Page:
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A simple quaker, or a quaker's wife,
Outdo Landaffe in doctrine, -yea in life:
Let humble ALLEN, with an aukward shame, 135
Do good by stealth, and blush to find it fame.
Virtue may choose the high or low degree,
'Tis just alike to virtue, and to me ;
Dwell in a monk, or light upon a king,
She's still the same, belov'd, contented thing. 140
Vice is undone, if she forgets her birth,
And stoops from angels to the dregs of earth:
But 'tis the fall degrades her to a whore;
Let greatness OWN HER, and she's mean no more,
Her birth, her beauty, crowds and courts confess,
Chaste matrons praise her, and grave bishops bless ;
In golden chains the willing world she draws, 147
And hers the gospel is, and hers the laws,
Mounts the tribunal, lifts her scarlet head,
And sees pale Virtue carted in her stead. 150

Lo!.

Ver. 129. This calls the church to deprecate our sin,] Warburton says, this alludes to the Forms of Prayer composed in the times of public calamity and distress ; where the fault is generally laid upon

The people.

VER. 130. Gin.] A spirituous liquor, the exorbitant use of which had almost destroyed the lowest rank of the people, till it was restrained by an act of parliament in 1736.

Ver. 131. Let modest Foster,] An eminent dissencing preacher.

VER. 133. A simple Quaker, or a Quaker's wife,] The Quaker's wife was Mrs. Drummond.

VER. 134. Outdo Landaffel A prelate of irreproachable character, who is said never to have offended Pope; and whose son is no small ornament to his profession, Dr. Harris of Doctors Commons.

Lo! at the wheels of her triumphal car,
Old England's genius, rough with many a scar,
Dragg'd in the dust! his arms hang idly round,
His flag inverted trails along the ground !
Our youth, all liv'ry'd o'er with foreign gold, 155
Before her dance : behind her, crawl the old !
See thronging millions to the pagod run,
And offer country, parent, wife, or son !
Hear her black trumpet through the land proclaim,
That NOT TO BE CORRUPTED IS THE SHAME. 160
In soldier, churchman, patriot, man in pow'r,
'Tis av'rice all, ambition is no more !
See, all our nobles begging to be slaves ;
See all our fools aspiring to be knaves !
The wit of cheats, the courage of a whore, 165
Are what ten thousand envy and adore :
All, all look

with reverential awe,
At crimes that 'scape, or triumph o'er the law :
While truth, worth, wisdom, daily they decry-
“ Nothing is sacred now but villainy."

up,

Yet may this verse (if such a verse remain) Show, there was one who held it in disdain.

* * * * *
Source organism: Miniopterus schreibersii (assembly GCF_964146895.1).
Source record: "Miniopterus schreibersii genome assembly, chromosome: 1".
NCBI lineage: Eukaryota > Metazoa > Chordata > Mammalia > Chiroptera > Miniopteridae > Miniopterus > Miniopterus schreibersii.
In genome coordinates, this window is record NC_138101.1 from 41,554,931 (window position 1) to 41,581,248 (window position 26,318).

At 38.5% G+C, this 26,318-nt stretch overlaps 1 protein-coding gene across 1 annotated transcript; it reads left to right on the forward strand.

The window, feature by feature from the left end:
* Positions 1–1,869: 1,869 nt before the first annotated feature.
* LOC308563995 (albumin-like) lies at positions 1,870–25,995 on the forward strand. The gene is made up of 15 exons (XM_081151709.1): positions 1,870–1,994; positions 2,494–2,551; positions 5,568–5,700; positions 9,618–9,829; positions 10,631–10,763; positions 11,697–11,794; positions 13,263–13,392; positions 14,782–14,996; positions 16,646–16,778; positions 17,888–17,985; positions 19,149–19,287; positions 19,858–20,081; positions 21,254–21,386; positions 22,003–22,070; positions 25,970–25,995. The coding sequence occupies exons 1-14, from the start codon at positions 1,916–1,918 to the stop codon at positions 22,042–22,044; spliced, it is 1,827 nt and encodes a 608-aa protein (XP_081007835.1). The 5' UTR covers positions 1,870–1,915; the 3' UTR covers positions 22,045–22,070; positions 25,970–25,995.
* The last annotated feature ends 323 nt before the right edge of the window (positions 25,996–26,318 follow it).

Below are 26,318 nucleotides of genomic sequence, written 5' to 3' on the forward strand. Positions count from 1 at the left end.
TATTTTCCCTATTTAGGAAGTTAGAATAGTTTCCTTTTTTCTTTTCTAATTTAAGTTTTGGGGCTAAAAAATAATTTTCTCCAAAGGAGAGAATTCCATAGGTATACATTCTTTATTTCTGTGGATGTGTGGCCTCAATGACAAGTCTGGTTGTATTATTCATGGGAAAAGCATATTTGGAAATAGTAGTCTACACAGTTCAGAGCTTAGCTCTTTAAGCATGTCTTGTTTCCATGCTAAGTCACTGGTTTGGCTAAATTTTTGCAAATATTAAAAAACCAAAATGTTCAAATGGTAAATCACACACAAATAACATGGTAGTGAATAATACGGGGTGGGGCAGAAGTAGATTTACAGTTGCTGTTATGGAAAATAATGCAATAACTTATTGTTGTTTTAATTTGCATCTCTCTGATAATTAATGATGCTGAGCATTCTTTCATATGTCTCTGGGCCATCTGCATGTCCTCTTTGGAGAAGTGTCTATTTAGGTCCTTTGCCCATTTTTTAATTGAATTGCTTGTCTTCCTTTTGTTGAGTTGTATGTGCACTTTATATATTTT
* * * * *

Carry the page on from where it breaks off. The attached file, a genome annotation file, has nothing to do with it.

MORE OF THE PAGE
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EPILOGUE

TO THE

SATIRE S.

DIALOGUE II.

Fr. 'TIS all a libel-Paxton (Sir) will say.

P. Not yet, my friend! to-morrow 'faith And for that very cause I print to-day.

[it may ; How should I fret to mangle ev'ry line, In rev'rence to the sins of thirty-nine ?

5 Vice with such giant strides comes on amain, Invention strives to be before in vain ; Feign what I will, and paint it e’er so strong, Some rising genius sins up to my song:

F. Yet none but you by name the guilty lash; 10 Ev'n Guthry saves half Newgate by a dash.

Spare VER. I. Paxton] Late solicitor to the Treasury.

VER. 11. Ev’n Gutbry) The Ordinary of Newgate, who publishes the Memoirs of the Malefactors, and is often prevailed upon to be so tender of their reputation, as to set down no more than the initials of their name.

16

20

Spare then the person, and expose

the vice. P. How, Sir! not damn the sharper, but the dice? Come on then, Satire! gen'ral, unconfin'd, Spread thy broad wing, and souse on all the kind. Ye statesmen, priests, of one religion all ! Ye tradesmen, vile, in army, court, or hall! Ye rev'rend atheists. F. Scandal! name them, Who?

P. Why that's the thing you bid me not to do.. Who starv'd a sister, who forswore a debt, I never nam'd; the town's enquiring yet. The pois'ning dame- F. You mean -P. I don't.

F. You do. P. See, now I keep the secret, and not you ! The bribing statesman-F. Hold, too high you go.

P. The brib'd elector-F. There you stoop too low.

P: I fain would please you, if I knew with what'; Tell me, which knave is lawful

game,

which not? Must great offenders, once escap'd the crown, Like royal harts, be never more run down? Admit your law to spare the knight requires,

30 As beasts of nature may we hunt the squires ? Suppose I censure you know what I mean To save a bishop, may I name a dean?

F. A dean, Sir? No: his fortune is not made, You hurt a man that's rising in the trade. 35

P. If not the tradesman who set up to-day, Much less the 'prentice who to

morrow may. Down, down, proud Satire! though a realm be spoil'd, Arraign no mightier thief than wretched Wild;

Or,

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